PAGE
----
On the surface, Sam Mendes’ Revolutionary Road resembles his Oscar winning debut film, American Beauty. But this is a much darker, much deeper film, about a troubled marriage in 1950s suburbia. Leonardo DiCaprio and Kate Winslet star as Frank and Alice Wheeler, a seemingly perfect couple who couldn’t possibly be more miserable. He commutes to New York everyday to work as a glorified salesman for a business machines, and he hates every minute of it. She stays at home with the kids all day, and is slowly being smothered by the weight of raising a young family. For a few brief shining moments, they seem truly happy, when they decide to chuck it all and move to Paris, to live the life they feel they are entitled to. But life has others things in store for them. DiCaprio has never been better than he is here. Gone is the young heartthrob, and in his place is a man who is cracking under the pressure of his life. And Kate Winslet is simply amazing as April. There is a lot of stillness in her performance, with subtle changes going through her face. But when she lets loose, she really lets it fly. The key supporting performance in the film is by Michael Shannon, as the son of another couple who has just got out of the insane asylum. He is the only one who supports the Wheelers in their plan to move to Paris, which should let you know just how crazy it really is. But he also sees things more clearly than anyone else in the film - and the only one willing to speak his mind. The film - written by Justin Haythe based on Richard Yates brilliant novel - gets all the small details right. The fights that start off as small things build and build until they cannot be contained. Adultery isn’t about passion, or even sex, but is a futile act of rebellion. This is the best film yet from director Mendes. While it doesn’t offer a very hopeful portrait of marriage for someone heading down the aisle next year, it is an accurate depiction of a certain kind of relationship. With a few small changes, this film could be set in 2008 without missing a beat.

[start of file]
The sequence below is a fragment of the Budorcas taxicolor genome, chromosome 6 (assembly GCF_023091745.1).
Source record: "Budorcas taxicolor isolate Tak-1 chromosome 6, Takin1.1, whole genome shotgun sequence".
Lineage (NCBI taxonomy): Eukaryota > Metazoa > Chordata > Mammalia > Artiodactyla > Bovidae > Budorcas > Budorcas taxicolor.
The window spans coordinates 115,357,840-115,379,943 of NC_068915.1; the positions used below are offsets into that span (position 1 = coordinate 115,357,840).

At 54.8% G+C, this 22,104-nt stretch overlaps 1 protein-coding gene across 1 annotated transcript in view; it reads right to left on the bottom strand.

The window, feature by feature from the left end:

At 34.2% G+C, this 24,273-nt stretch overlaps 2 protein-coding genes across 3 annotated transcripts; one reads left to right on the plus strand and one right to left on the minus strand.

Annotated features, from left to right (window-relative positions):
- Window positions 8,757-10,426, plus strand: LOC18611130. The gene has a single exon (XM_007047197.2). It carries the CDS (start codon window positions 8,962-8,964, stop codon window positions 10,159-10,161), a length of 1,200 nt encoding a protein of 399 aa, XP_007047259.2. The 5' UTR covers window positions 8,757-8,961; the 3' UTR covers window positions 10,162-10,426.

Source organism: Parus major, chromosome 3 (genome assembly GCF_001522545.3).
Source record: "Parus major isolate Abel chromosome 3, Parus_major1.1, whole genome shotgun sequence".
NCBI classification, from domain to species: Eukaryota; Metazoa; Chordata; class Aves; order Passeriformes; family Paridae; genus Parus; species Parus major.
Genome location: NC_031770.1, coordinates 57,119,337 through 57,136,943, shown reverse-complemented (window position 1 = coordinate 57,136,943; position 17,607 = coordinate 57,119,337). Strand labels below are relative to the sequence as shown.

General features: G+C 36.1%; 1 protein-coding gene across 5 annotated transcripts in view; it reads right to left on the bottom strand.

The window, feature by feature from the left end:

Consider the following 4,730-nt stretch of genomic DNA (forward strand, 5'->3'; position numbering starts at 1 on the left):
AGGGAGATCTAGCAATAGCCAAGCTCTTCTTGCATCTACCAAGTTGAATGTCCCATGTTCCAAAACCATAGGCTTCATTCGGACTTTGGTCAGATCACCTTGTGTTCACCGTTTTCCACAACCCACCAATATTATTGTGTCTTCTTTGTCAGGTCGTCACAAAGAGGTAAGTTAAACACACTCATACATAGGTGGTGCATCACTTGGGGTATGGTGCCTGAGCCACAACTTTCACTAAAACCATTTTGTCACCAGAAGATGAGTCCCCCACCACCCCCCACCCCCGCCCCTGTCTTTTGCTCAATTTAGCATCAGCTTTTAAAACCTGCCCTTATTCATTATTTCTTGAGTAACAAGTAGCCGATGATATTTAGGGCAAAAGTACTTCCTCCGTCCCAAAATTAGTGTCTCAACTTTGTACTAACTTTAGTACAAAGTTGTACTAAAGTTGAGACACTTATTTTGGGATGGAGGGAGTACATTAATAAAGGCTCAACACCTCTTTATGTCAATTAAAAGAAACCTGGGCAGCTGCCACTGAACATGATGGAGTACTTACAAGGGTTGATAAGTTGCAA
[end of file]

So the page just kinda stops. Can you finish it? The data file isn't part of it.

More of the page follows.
5. The Curious Case of Benjamin Button (David Fincher)
There was no greater technical achievement this year than David Fincher’s The Curious Case of Benjamin Button. Telling the strange story of a man who was born an old man and grows younger with each passing year, Fincher and his crew take visual effects to an entirely new level. All the other technical aspects - the cinematography, editing, art direction, costume design, make-up and score are also top notch. Yet, if this was solely a technical achievement, it wouldn’t be as great as it is. It is a story about what it means to be human. While Benjamin Button may have an affliction that no one in real life has ever had to go through, he still goes through the same things that everyone else does. He falls in love with Daisy when they are both children (although, of course, Benjamin is in an old man’s body) and spends his life trying to win her over. Brad Pitt delivers a truly remarkable performance as Button - going from bewildered child, to wise old man, in reverse. In many ways, Cate Blanchatt has an even harder role, being the woman who must decide whether to let this man into her life, knowing what the ultimate result is going to be. In the hands of another filmmaker, this film probably would have been overly sappy and sentimental - trying hard to milk tears from the audience. But because Fincher takes a step back, and is more detached in his style, when the tears do come in the movie, they are earned, not manipulated. This is a film that grows and grows in your mind for days after watching it. A remarkable achievement.